When setting a goal, there are three things to consider. I believe it is reasonable to assume that everyone has some form of aspirations, whether they are realistic or a little irrational. Our feelings of joy and anticipation take over when we eventually narrow our goals down to one or two that we really want to work for.
Reality then sets in.
I’m not sure what precisely occurs in our minds to make us doubt our capacity to accomplish new goals and pursue our aspirations, but something always seems to stand in the way. Perhaps it’s because we’ve failed in the past and are worried it will happen again. Whatever the cause, it adds a little bit of anxiety to the goal-setting process.
I am unable to sit here and give you step-by-step instructions on how to set and achieve your goals, but I can give you three questions to consider as you do so. These inquiries are meant to get you thinking about what you actually want and whether your objective needs to be adjusted to better suit your needs.
Is the Objective Measurable?
I declared that I would either become a teacher or an artist (clearly neither of those ended up working out for me).
When I was a child, I wanted to be one of these two types of people, but did I have a precise strategy or benchmark to follow?
Instead, I had an image of what I believed would be something I would like. Instead of setting more manageable objectives to help me accomplish these bigger ones (such completing high school, enrolling in college, and earning my degree), I just wrote the goal down on paper and forgot about it for the rest of the academic year.
I realize that I was young and that I certainly didn’t know what I wanted to do with my life, but don’t we all have these kinds of aspirations as we get older?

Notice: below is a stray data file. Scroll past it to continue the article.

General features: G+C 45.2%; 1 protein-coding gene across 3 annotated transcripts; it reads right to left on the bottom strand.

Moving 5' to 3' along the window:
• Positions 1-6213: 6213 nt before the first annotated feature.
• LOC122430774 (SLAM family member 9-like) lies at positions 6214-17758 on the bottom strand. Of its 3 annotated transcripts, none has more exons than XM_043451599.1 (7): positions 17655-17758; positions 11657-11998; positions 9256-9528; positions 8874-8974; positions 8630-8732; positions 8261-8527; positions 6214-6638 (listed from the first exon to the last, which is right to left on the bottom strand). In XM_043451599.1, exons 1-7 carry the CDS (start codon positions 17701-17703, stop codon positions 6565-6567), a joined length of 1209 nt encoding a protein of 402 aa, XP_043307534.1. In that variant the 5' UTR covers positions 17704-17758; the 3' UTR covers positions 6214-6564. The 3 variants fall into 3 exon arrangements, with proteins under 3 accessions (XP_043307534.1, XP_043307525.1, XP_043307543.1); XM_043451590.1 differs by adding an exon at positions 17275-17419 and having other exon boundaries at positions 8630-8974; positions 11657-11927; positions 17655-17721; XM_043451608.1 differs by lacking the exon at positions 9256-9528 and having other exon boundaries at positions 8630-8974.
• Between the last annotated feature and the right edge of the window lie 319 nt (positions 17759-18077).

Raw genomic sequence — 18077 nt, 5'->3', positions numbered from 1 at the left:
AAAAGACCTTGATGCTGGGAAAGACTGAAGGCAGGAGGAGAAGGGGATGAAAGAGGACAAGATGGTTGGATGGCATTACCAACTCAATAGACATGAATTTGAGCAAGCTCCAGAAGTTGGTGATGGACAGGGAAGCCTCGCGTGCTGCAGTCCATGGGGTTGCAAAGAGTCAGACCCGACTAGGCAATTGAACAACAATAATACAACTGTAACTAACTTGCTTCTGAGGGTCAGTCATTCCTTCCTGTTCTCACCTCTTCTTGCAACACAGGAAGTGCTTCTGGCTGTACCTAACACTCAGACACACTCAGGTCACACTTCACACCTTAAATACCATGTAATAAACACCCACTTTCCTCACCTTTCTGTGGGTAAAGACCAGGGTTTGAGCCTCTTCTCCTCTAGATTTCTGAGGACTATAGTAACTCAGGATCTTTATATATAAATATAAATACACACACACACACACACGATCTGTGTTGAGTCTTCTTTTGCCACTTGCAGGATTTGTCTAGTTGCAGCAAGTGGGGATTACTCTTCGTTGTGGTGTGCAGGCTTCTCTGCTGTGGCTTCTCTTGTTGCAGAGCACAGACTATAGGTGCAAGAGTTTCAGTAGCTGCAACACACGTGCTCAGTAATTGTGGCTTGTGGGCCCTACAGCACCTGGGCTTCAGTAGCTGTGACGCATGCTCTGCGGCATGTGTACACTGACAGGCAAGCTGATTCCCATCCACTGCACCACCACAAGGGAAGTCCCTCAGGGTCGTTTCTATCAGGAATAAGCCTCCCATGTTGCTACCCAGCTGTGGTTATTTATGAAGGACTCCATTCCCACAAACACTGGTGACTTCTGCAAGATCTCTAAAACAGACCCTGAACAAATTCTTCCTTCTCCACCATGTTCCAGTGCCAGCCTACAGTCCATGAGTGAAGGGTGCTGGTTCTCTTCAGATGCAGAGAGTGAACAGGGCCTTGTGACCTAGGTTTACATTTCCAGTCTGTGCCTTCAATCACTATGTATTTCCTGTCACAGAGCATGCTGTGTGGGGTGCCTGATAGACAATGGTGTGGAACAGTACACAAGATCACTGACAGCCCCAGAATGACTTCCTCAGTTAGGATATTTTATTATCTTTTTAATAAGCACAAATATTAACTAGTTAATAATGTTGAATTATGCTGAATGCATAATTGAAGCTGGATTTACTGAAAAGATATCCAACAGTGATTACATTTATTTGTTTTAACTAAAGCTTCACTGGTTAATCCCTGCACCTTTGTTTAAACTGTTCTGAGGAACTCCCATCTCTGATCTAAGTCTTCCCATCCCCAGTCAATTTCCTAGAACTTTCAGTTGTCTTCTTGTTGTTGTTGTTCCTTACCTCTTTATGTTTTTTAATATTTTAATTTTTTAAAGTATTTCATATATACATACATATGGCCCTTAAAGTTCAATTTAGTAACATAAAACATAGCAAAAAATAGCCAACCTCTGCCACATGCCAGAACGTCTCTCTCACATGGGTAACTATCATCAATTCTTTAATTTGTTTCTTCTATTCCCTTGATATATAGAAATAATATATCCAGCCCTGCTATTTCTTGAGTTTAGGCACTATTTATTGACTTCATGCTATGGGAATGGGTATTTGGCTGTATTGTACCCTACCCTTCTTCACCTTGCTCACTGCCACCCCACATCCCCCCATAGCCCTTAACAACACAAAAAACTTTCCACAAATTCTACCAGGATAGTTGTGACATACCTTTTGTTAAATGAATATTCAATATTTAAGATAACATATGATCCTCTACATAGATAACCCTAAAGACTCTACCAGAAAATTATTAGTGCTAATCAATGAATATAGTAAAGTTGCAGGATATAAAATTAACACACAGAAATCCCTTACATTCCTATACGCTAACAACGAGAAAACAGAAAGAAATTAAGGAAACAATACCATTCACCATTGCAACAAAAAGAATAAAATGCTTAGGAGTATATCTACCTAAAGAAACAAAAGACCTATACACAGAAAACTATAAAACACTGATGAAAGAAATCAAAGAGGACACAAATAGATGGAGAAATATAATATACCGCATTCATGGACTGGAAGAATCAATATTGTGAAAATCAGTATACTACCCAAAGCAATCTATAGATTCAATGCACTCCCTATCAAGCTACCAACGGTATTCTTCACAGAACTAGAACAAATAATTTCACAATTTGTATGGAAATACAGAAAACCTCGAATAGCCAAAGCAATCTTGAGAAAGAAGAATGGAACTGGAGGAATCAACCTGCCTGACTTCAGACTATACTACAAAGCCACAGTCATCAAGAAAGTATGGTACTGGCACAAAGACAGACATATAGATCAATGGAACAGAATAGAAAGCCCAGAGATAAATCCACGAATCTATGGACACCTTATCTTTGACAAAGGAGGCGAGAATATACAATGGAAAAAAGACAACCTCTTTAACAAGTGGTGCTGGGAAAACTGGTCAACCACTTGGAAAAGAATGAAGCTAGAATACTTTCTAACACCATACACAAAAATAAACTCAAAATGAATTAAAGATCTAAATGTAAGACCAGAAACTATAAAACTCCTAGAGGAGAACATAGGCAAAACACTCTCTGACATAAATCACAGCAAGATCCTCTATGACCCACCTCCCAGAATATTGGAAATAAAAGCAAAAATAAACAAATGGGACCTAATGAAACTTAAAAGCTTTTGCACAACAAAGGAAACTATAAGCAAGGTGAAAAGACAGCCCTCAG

By the time I’m 50, I’ll be millionaire.
One day, I’m going to publish a book.
I want to return to school.
All of these are admirable objectives, but they cannot be measured.
You might wonder why having a measurable goal is so crucial. One benefit is that it gives you detailed instructions rather than a generalized view. So, if my objective were to create a book someday, I could make it more concrete by including a deadline:
Within the next 12 months, I plan to write a book.
Simple, yes? I can develop more specific goals to help me achieve my main objective once I’ve established a time range. For instance, I might set a goal for myself to write 50 of the 100 total pages by the end of the first six months.
When you can measure anything, you can set priorities more effectively and determine what has to be done when.
Are You Setting Aims That Can Be Attained?
For instance, I might have decided to go see my relatives once a month this year in the Midwest. Unfortunately, neither my family will always be in town nor does my job provide enough paid time off for it to happen.
I want to make sure you are working toward objectives that are realistic and attainable because I want to see you achieve all of your goals and ambitions. The last thing you want to experience is a sense of failure for not accomplishing a goal that was never feasible to begin with.
3. Will the Objective Advance You?
Why waste time on something that won’t advance you in the world when achieving your goals requires work? Sure, you might want to accomplish a few minor things here and there, but should those really be defined objectives that you want to accomplish?
Several illustrations of objectives that could aid your progress include:
When you next get evaluated at work, get a raise. Enroll in a budgeting course to learn how to save costs. Attend a sustainability conference to learn how to live a greener lifestyle. Keep in mind that you only have so much time to live; make it count!